It goes without saying that driving at excessive speeds can increase the chances of one being involved in a car accident in Manassas. The question is exactly how are excessive speeds determined. If you have been involved in a car accident where the issue of falt is at question, the driver suspected of causing it may point to the fact that they were not driving above the speed limit, and thus cannot be at fault. Many have come to us here at Lockin & Coleman, PLLC in a similar situation wondering how to combat such a claim. The answer lies in correctly interpreting the term “speed limit.” 

Far too many people view posted speed limits as the only authority in determining if one is driving too fast. Interestingly, the Virginia Department of Transportation states that the purpose of speed limits is twofold: to assist law enforcement officers in enforcing the law and to reduce wide variances in traffic speeds. You will notice how nowhere in that description does it say “to determine what is the safe speed at which to travel.” That is because it is expected that motorists will use good judgment and not drive faster than is safe in the given conditions.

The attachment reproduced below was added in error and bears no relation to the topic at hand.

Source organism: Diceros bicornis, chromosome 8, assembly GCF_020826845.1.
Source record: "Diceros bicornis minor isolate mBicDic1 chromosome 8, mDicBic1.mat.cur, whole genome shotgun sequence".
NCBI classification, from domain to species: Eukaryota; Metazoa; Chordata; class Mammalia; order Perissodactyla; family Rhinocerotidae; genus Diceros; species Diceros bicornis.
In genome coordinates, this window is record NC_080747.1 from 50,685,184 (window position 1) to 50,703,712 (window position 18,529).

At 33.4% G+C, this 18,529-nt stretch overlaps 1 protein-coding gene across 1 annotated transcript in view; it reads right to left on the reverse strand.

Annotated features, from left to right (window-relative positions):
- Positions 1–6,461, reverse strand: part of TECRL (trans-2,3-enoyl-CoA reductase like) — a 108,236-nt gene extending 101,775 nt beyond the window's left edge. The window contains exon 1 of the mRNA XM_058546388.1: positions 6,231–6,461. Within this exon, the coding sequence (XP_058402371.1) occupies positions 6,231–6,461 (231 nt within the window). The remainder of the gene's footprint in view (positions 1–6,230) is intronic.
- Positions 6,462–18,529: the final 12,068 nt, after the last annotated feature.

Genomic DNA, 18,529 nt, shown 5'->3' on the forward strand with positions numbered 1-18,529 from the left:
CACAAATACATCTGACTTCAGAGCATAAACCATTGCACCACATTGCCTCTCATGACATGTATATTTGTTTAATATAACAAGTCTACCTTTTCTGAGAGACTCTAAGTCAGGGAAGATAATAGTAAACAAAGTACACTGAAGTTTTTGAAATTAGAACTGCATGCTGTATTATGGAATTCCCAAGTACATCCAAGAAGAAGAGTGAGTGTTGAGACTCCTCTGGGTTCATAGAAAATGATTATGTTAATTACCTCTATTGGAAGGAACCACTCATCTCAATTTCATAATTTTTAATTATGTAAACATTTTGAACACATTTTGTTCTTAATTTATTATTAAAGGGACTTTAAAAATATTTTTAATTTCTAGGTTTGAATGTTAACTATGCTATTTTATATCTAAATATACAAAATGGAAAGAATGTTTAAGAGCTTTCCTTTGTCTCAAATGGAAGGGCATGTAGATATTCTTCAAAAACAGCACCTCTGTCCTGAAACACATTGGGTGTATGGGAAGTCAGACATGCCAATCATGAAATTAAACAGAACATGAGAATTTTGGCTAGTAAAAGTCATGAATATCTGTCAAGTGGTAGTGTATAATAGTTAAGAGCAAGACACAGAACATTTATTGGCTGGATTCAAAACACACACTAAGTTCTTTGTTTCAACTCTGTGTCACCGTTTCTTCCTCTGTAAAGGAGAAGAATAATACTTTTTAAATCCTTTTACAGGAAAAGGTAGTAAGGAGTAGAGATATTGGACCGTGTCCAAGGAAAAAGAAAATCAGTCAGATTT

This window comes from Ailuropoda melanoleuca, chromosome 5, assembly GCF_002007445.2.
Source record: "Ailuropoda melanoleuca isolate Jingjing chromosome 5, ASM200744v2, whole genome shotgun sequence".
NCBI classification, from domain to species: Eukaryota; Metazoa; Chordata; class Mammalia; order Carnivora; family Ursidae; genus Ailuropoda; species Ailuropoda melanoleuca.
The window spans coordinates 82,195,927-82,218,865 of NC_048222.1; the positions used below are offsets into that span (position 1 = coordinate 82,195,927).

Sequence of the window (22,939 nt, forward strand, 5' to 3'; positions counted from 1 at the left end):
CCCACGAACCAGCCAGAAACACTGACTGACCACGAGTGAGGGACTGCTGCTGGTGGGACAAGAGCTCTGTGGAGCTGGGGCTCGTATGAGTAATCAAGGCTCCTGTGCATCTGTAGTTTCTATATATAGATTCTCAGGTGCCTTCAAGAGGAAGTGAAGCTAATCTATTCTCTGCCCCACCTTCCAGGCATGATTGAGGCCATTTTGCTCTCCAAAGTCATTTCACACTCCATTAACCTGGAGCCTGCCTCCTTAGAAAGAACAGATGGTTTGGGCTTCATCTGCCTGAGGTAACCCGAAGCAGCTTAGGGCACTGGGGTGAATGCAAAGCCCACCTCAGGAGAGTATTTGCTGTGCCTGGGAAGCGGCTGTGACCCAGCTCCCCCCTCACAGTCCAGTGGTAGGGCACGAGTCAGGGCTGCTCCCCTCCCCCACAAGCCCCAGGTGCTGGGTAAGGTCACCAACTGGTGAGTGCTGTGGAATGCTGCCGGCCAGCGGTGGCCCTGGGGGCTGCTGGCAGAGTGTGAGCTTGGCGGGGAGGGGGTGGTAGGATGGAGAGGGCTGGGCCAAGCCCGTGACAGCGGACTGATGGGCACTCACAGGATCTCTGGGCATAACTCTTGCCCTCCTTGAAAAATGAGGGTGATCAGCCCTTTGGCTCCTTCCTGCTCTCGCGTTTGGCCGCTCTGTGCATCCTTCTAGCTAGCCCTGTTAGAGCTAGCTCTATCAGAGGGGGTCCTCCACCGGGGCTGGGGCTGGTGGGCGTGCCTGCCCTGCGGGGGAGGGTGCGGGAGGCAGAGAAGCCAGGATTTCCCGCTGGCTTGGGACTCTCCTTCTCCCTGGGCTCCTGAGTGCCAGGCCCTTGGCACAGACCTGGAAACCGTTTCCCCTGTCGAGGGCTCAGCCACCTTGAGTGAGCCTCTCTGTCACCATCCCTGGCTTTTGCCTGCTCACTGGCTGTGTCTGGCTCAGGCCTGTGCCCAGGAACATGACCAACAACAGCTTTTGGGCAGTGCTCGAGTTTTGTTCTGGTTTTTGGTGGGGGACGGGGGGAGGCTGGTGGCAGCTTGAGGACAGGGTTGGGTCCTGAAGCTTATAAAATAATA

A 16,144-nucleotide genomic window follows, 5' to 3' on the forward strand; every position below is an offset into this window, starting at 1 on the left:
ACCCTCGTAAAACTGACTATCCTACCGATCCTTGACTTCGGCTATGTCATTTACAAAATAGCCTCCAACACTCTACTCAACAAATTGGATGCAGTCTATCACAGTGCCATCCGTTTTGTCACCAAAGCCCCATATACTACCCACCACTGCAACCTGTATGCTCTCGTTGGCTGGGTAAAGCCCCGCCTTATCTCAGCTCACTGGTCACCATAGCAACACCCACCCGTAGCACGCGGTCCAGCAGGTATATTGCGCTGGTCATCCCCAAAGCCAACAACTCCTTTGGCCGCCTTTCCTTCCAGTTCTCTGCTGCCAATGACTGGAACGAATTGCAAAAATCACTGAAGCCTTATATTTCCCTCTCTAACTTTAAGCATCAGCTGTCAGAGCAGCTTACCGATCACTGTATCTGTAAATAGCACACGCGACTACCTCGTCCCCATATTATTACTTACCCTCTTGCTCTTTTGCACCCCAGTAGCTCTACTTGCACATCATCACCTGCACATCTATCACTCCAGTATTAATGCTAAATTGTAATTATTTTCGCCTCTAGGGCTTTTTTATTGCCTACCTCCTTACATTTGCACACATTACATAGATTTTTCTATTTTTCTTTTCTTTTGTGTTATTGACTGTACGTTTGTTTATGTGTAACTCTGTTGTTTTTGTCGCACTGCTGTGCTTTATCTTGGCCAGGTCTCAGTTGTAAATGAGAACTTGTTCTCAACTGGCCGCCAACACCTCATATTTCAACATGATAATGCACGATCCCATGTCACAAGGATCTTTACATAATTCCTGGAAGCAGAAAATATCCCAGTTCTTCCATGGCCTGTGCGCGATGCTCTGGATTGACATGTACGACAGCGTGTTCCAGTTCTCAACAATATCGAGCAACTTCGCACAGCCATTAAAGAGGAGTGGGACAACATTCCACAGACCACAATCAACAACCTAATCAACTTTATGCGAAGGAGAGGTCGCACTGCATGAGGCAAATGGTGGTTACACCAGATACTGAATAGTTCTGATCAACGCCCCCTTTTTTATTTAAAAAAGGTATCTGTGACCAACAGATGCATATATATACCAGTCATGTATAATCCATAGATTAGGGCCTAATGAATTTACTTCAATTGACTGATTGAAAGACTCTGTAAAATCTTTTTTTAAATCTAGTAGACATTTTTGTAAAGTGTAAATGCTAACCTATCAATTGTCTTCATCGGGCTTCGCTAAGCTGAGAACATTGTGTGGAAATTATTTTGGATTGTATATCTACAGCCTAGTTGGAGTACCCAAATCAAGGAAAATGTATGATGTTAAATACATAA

One need to only look at the state’s implied speed limits to understand what is deemed to be safe. According to the state DOT, they are: 

  • 25 mph in business and residential neighborhoods
  • 35 mph on unpaved roads
  • 55 mph on state routes numbered 600 or higher (45 mph for large trucks)

These speeds can help offer an idea as to whether the person who hit you was traveling at an unsafe speed. More information on assigning liability for your car accident can be found throughout our site.